The Description of Color
Much weight was given by earlier commentators to the fact that the shade of blue to be used by Grand Lodge officers was described as 'Garter Blue'.
As a matter of fact, only in the 19th century was it possible to start measuring color and using scientific definitions based on wavelengths of light. Until then, the accepted method to specify color was to use a sample, or to refer to some accepted example to identify the kind of shade that was meant. This practice continues even today in everyday language.
Thus, we refer to daffodil yellow, lemon, burgundy red, cherry, aqua green, anthracite gray, moss green, and so on. There are hundreds of such names in use, both in the textile industry and in every other field that uses colors. Sometimes the names are allegoric or metaphorical, like 'midnight blue' or 'tango red' but, for the most part, the names of the shades refer to specific material examples. The use of the expression 'Garter blue', then, means nothing more than a description of the shade intended, and any other interpretation is pure speculation. In fact, as already noted, the same shade is also known as 'Oxford blue', and the lighter shade used in the regalia of private Lodges in England is called 'Cambridge blue', but no connection between these two universities and the Craft has ever been put forward.

The Hebrew Connection
No student of Masonic rituals can fail to notice the large number of passwords and 'secret' words used in different ceremonies that appear to have a Hebrew origin. The high esteem in which the Bible was held, the study of Hebrew as a classic language required in order to fully understand the Holy Book, and the many connections between Masonic legends and King Solomon's Temple, they all contributed to this abundance of Hebrew terms. In the course of time some of the words were mispronounced and became corrupted, to the point that a Hebrew speaker of today has difficulty trying to guess what were the original word or words. Others, on the other hand, have passed from one generation to another without change.
The same Brethren active in England during the first half of the 18th century who, as already noted, shaped modern Freemasonry, and many of whom were Huguenots, French Protestants escaping from persecution in France, were well acquainted with Holy Scripture, both in translation and in the original. Therefore, when looking for a reason for the choice of blue in Masonic regalia, we should look in that direction.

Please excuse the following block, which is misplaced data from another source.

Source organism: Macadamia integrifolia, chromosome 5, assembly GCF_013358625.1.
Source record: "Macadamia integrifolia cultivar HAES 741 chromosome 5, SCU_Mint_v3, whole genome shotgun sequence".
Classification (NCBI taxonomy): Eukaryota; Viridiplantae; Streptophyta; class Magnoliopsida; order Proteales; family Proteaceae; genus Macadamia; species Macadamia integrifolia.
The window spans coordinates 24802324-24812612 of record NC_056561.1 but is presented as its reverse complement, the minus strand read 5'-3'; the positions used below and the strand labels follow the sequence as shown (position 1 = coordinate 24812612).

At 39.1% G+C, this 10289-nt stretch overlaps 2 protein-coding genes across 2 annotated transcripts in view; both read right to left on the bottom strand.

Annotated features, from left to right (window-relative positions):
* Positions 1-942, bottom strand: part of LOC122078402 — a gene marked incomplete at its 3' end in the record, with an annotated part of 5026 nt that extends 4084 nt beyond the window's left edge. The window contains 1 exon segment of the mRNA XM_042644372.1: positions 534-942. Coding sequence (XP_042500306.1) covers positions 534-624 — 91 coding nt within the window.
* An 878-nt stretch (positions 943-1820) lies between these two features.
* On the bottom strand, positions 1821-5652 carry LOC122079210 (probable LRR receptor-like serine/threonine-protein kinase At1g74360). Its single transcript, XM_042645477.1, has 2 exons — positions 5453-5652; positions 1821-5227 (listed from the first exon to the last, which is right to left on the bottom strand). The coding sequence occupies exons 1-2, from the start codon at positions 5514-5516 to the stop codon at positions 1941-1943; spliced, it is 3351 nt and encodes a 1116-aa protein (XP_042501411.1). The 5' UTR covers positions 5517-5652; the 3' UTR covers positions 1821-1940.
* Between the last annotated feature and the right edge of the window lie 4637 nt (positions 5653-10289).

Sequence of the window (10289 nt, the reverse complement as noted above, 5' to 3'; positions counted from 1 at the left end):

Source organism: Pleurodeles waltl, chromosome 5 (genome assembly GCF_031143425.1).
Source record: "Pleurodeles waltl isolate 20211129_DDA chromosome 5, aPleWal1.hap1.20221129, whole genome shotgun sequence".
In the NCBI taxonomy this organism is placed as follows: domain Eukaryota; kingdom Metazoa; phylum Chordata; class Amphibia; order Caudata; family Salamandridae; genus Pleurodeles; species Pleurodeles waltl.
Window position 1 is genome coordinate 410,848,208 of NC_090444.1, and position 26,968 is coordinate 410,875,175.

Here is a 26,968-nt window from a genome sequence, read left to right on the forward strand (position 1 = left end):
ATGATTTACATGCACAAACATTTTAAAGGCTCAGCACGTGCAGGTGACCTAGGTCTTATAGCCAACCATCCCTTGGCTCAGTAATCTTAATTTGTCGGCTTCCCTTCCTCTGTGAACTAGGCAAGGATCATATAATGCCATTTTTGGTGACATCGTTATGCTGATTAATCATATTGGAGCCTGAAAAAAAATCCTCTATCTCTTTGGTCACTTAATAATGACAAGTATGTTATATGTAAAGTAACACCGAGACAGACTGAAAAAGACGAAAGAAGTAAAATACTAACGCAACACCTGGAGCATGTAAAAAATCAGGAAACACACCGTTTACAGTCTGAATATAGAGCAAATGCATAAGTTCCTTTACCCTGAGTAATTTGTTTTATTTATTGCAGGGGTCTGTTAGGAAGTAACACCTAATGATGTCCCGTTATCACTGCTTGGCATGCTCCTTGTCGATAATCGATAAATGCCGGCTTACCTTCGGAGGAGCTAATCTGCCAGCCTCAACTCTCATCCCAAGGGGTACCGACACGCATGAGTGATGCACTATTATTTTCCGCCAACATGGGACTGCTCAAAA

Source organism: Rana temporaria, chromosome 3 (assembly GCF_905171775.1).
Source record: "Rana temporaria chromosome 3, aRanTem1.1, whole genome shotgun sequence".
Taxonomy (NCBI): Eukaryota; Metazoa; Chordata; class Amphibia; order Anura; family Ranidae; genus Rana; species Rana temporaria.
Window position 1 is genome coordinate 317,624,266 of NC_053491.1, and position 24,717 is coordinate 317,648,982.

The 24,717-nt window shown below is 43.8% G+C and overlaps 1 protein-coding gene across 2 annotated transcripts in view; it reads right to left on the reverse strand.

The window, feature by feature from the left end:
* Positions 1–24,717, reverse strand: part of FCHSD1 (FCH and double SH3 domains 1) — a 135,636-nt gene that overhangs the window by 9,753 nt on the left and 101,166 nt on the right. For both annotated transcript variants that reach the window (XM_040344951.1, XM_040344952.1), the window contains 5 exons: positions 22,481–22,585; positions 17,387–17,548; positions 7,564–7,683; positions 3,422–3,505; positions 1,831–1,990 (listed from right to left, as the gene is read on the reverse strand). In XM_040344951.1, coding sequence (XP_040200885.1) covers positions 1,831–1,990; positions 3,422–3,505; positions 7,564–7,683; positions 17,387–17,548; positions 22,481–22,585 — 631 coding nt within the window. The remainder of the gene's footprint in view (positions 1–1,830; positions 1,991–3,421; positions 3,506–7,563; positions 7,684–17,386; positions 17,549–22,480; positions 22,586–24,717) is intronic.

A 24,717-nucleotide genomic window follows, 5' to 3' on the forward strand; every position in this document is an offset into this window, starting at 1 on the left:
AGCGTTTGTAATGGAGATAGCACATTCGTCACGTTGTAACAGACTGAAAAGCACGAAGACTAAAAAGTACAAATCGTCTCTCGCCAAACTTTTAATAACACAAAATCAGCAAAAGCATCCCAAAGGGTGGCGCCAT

Bro. Jones, in the chapter already quoted, also turned his attention to this possibility and mentions the liturgical uses of blue found in the Bible, citing '... thou shall make the robe of the ephod all of blue" (Exodus, 28:31). The Hebrew original uses the word 'tchelet' (pronounced with a soft 'ch' like in German), which means hyacinth blue, and in the Bible this word usually appears together with the word 'argaman', or purple. Jones also remarks that 'to the ancient Jews, blue was a chief religious color — the High Priest has a blue robe, and one of the veils in the tabernacle was of a blue color known as tekelet [sic] (implying perfection). It is said that in ancient days the most solemn oaths were sworn on blue altars.'
It is surprising that, having progressed thus far, Jones and the other writers who have studied the subject did not pursue further this line of inquiry.

Tchelet and Argaman
The color known in the Bible as tchelet has been variously described as dark blue, purple-blue, light-blue and even greenish. The most widely accepted interpretation is that it refers to a shade of sky-blue, the deep blue of southern Mediterranean skies, rather than the pale northern ones. For generations, scholars argued about the exact meaning of 'tchelet and argaman', which appear joined together too often to be mere chance. For example, in Exodus 26:1 instructions are given to make ten curtains for the tabernacle, of fine twisted linen yarns of blue, purple and scarlet. The blue in this verse is 'tchelet', the purple is 'argaman' and the scarlet, which does not concern us for our study (though it is relevant to the symbolism of the Royal Arch), is 'shani'.